And yes, they are writing "IOU 5 Internetz" but I may sell that IOU tomorrow for six to someone else who may think that they can get seven for it.
All I am saying is that scratch down far enough and you'll find thin air which makes economics both interesting and frightening at the same time.
This is my take on it. Cue to downvoters...
Re: XP 2.0?
Any IT department with a clue will be able to workaround them and migrate to XP, the only barrier being cost.
Exactly. (my emphasis)
Re: XP 2.0?
XP 2.0... like W7 then?
Yes, but without the newly introduced features which tend to get in the way. In fact, a good XP2 would be XP with a few of its bugs killed.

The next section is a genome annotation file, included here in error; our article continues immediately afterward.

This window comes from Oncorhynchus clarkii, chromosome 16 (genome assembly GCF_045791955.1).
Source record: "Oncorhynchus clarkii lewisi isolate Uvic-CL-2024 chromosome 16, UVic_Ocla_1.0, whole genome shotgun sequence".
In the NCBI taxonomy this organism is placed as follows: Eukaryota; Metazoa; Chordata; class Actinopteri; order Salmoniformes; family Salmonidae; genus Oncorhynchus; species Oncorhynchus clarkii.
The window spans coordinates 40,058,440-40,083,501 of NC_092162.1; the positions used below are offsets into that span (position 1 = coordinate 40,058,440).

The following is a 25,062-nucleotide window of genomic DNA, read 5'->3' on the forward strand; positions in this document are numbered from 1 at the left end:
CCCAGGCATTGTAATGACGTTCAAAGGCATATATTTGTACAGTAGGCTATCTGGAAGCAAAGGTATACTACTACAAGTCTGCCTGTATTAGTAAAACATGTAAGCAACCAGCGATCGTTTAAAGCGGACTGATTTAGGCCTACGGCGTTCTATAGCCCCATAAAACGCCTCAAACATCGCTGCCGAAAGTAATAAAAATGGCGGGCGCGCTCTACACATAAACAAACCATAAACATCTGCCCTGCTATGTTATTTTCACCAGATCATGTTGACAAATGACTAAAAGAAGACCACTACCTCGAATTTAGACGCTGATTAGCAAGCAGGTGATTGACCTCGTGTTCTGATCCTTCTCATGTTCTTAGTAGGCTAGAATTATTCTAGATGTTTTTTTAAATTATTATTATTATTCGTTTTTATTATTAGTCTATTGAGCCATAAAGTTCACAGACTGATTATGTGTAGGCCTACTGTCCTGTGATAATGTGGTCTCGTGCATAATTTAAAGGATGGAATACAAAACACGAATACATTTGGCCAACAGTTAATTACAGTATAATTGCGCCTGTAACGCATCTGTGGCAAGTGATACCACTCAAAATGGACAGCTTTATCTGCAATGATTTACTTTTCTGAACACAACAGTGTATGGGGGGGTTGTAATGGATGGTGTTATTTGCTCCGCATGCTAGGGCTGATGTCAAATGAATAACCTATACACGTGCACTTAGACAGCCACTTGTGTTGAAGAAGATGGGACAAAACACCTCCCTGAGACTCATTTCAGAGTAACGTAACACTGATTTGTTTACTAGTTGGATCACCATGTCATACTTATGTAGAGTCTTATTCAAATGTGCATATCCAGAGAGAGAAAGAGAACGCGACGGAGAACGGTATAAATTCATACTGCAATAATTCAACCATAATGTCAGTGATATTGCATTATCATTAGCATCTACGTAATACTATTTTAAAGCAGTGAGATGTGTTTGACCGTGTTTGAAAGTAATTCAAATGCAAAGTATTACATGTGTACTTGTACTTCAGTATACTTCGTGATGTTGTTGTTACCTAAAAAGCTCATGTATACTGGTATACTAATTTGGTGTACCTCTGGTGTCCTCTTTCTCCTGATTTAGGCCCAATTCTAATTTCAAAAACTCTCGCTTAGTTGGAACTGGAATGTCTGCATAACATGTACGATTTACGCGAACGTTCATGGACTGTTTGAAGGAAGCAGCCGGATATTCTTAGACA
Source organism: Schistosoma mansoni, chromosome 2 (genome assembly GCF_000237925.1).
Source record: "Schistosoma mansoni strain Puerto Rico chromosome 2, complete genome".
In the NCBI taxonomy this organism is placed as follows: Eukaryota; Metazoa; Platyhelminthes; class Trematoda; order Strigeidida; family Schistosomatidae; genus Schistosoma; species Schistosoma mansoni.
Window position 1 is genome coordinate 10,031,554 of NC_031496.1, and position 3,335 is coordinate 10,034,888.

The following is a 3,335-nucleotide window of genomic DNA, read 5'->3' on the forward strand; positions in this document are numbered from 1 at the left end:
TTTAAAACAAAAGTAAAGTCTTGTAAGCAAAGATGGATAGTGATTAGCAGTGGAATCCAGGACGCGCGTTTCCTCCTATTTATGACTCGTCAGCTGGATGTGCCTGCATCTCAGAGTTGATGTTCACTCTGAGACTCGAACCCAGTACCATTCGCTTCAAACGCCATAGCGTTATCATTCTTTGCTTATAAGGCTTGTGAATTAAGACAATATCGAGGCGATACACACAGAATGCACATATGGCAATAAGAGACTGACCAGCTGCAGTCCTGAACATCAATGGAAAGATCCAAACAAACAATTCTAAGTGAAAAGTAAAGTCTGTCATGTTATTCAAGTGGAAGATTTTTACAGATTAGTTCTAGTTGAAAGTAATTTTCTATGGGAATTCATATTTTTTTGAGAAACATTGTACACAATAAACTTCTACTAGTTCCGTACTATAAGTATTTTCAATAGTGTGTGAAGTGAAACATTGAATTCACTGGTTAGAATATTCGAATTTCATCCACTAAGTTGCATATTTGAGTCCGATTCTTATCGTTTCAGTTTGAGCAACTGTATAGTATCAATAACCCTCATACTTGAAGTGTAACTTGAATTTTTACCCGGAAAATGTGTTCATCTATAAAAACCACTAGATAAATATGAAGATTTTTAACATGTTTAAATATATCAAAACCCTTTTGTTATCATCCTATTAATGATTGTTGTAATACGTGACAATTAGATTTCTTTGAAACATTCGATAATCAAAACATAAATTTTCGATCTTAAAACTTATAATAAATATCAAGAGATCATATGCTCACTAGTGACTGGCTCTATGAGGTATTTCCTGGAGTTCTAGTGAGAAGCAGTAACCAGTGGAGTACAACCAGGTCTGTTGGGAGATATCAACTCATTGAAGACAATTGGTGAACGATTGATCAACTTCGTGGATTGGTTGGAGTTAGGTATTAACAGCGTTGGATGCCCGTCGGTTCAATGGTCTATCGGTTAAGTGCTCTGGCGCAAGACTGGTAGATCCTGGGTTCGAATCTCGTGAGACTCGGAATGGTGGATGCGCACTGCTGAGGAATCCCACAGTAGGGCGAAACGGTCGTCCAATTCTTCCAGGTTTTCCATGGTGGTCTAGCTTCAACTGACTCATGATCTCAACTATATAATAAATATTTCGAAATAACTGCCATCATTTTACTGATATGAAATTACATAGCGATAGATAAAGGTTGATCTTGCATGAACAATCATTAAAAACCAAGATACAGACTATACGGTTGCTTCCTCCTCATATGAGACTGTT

Adding new bugs and bits that annoy users is not the way to encourage take-up. If W7 worked as promised then there would be about three XP machines left running in the UK. The fact that there's a strong reluctance to regrade must indicate to someone that there's not a real compelling reason other than scary stories of trolls under the bridge watiting for the unwary who don't have Aero to protect them.
I would be a massive fan of W7 if the following basic conditions were met:
1. It would run as fast as XP
2. XP Compability mode were compatable with, say, XP
3. The networking would be stable and not lose shares, machines or even forget where the machine was
4. That File Explorer would refresh if two, or more, instances were open
The last two, I would have thought, were basic and relatively easy to solve. The second should have been mandatory before W7 left the 'manufacturing plant' and the first point, whilst I can't expect miracles, it ought to come close.
Fix these four things and I will say Goodbye to XP forever.